Plastic ban motion defeated
A motion, led by City of Terrace Mayor Carol Leclerc, to ask city staff to look into what a single-use plastic ban would look like as a Terrace bylaw was defeated.
In February, council denied a previous request about implementing a phased single-use plastic ban from Leticia Kisamas, founder of Plastic Free Terrace.
Coun. James Cordeiro presented research citing the negative environmental impact of reusable bags, and says in some reports, plastic fishing gear is thought to be more harmful. He also voiced concerns about the city having the power to dictate consumer choices.
Coun. Sean Bujtas also noted the federal government’s commitment to ban single-use plastics by 2021, and suggested city staff wait to see that initiative rolled out to avoid doing the same work twice.
Councillors Cordeiro, Bujtas, Evan Ramsay, Lynne Christiansen, and Brian Downie voted against it, with Jessica McCallum-Miller voting in support.
Upgraded Thornhill inspection station
The Ministry of Transportation and Infrastructure hopes to bring a new inspection station to service the area.
The existing station is located near the four-way stop on Hwy 16 and Hwy 37 in Thornhill. It will be closing on June 21, and a mobile weigh scale will be used until the new station is up and running.
The Ministry is looking at a location further down Hwy 16 East for the new facility.
Originally, the plan was to move the weigh scales to a different location to make room for the upcoming traffic circle. But realizing the age of the weigh-scales, the plan is now to build a ‘state-of-the-art’ inspection station.
The Ministry submitted an application for federal funding last year but was denied. It was resubmitted and approved the second time.
The City of Terrace agreed to write a letter of support for the project, as highway traffic is expected to increase dramatically with industrial projects in the region.
The City of Terrace is allocating $20,000 towards funding a security presence downtown for an additional four months, with matching funds from the Terrace Downtown Improvement Area (TDIA) Society.
Coun. Sean Bujtas put forward the motion to get a better idea of the impact of having a security presence downtown.
The money will come from the city’s general surplus. During budget discussions, the city cited an actual surplus of approximately $1.7 million.
The TDIA has already spent $30,000 to run the first two-month pilot project and security grant.
There was a packed public hearing regarding the city’s new zoning category before the regular council meeting.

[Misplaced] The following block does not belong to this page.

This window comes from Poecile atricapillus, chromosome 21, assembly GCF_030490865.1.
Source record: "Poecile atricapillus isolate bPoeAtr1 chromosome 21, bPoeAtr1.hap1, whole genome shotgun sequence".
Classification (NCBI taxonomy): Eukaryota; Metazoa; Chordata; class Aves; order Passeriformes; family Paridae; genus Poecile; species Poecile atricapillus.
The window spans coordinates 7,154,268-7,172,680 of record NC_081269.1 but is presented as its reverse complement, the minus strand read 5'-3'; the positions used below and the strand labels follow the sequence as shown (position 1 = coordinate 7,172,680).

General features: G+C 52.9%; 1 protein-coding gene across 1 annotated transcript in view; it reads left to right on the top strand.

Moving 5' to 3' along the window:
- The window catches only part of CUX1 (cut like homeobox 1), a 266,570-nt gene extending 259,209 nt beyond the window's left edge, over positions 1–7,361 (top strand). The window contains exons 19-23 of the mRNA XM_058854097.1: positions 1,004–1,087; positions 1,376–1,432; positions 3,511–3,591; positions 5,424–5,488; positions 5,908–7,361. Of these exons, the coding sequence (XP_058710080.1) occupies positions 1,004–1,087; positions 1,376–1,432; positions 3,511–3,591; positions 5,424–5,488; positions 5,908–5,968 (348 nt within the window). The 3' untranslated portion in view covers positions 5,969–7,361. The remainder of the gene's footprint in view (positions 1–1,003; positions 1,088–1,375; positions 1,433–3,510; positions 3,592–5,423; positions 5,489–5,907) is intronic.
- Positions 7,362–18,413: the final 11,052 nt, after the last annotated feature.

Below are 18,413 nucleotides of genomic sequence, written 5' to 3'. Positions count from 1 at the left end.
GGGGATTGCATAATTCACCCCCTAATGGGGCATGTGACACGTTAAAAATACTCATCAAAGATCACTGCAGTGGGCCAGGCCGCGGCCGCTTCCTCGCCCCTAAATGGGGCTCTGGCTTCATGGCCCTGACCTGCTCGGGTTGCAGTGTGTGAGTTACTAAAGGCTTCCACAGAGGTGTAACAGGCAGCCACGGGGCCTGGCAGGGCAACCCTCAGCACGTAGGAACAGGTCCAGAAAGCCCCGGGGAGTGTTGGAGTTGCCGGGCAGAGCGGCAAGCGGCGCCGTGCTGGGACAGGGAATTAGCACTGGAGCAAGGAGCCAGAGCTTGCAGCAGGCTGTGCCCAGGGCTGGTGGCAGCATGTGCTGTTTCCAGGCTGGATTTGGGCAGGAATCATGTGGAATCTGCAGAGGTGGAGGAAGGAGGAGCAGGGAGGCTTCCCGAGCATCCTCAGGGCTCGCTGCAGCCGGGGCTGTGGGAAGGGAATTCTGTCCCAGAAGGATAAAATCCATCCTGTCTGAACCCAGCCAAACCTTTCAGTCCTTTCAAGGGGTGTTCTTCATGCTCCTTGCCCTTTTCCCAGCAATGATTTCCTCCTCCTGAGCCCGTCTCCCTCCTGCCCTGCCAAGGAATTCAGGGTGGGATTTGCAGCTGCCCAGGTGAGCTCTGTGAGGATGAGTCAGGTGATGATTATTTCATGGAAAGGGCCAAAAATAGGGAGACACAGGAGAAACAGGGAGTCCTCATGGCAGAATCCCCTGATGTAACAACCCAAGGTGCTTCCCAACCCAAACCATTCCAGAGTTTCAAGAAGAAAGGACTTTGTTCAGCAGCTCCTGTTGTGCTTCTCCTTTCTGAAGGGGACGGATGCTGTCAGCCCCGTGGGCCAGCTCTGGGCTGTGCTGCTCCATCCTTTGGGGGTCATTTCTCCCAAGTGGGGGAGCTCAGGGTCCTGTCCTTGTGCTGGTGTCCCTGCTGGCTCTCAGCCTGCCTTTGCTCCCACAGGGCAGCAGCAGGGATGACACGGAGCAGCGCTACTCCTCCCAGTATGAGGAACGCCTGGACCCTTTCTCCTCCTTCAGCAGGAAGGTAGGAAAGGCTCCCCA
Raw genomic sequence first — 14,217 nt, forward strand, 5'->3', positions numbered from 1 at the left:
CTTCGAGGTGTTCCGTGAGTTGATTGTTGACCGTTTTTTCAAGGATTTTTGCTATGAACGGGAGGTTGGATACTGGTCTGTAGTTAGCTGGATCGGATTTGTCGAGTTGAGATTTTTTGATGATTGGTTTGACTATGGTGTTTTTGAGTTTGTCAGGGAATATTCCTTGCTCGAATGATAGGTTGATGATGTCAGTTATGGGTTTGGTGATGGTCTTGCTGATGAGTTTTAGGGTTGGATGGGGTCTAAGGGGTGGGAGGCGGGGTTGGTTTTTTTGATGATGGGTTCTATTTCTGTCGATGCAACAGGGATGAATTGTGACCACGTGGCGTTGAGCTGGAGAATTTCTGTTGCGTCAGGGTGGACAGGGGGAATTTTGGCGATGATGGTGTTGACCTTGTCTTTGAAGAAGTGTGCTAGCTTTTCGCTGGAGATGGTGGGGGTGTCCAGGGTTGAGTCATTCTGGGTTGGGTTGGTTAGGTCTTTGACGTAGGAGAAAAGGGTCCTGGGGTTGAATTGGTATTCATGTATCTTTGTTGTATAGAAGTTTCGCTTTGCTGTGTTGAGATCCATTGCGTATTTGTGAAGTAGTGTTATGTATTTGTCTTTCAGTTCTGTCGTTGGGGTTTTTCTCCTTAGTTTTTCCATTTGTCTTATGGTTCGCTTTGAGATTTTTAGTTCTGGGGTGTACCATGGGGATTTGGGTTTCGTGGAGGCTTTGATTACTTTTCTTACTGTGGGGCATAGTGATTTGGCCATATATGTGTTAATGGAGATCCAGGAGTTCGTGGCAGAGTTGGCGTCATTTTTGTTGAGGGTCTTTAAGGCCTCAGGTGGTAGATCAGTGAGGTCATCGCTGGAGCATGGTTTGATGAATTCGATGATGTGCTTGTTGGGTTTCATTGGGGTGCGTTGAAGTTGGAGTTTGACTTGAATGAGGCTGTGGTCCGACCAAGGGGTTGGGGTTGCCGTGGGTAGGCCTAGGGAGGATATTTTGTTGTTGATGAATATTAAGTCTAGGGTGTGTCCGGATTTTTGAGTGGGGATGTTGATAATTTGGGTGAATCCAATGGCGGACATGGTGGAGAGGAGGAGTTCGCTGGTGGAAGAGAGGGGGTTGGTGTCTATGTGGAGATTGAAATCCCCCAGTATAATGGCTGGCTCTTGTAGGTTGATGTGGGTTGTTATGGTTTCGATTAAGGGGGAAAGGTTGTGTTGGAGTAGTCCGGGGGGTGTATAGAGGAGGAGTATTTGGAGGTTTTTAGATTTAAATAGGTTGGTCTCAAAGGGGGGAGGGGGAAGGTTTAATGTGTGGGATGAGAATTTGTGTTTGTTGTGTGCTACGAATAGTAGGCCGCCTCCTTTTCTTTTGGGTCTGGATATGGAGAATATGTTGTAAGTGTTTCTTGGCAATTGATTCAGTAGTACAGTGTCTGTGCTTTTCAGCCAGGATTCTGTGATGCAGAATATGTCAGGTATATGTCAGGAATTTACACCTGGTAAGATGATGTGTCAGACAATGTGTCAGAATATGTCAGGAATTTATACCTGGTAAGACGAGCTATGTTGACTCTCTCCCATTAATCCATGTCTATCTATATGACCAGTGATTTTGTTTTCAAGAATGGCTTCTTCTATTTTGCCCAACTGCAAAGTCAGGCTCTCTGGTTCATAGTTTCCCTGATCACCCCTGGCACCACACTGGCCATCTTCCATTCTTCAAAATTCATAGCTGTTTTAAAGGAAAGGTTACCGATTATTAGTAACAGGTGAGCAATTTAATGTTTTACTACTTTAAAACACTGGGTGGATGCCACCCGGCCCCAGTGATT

The new zone, designated RB1 for Barelands Strata Single-Detached Residential, would allow for smaller, single-detached homes. An amendment to rezone the property at 4921 Halliwell Ave. from R3 (low-density, multi-family residential) to RB1 was passed.
Residents voiced concerns to council about losing green space because of the Halliwell development.
Council passed the zoning amendment and changes to the Official Community Plan.
The Terrace Downtown Improvement Area Society outlined their strategic plan and projects for 2019 to council.
The society has a budget of $100,000 per year. Their budget for public art downtown is $40,000, with some projects involving partnerships with the Skeena Salmon Art Festival.
A matching grant of $8,000, which will be matched by businesses for $16,000, was allocated towards landscaping.
The TDIA has also extended the deadline for businesses to apply for their façade grant program, with $30,000 available.
Hanging baskets were funded using $7,000, with $3,000 paid by businesses.
TDIA also says they will be involved with various downtown events, but will no longer be responsible for staffing them. If businesses want to host a block festival of some sort, there is $6,000 available to use.
Skeena bar patio
The Skeena Bar on Greig Ave. was approved for a temporary extension of their liquor license to allow for an outdoor patio from June 11 to September 30. The patio is along the front (Greig Ave.) and west (Atwood St.) sides of the building.
The RCMP did voice some concerns about noise and traffic in the area, but with this being a four-month temporary usage, city staff believe the impacts will be negligible.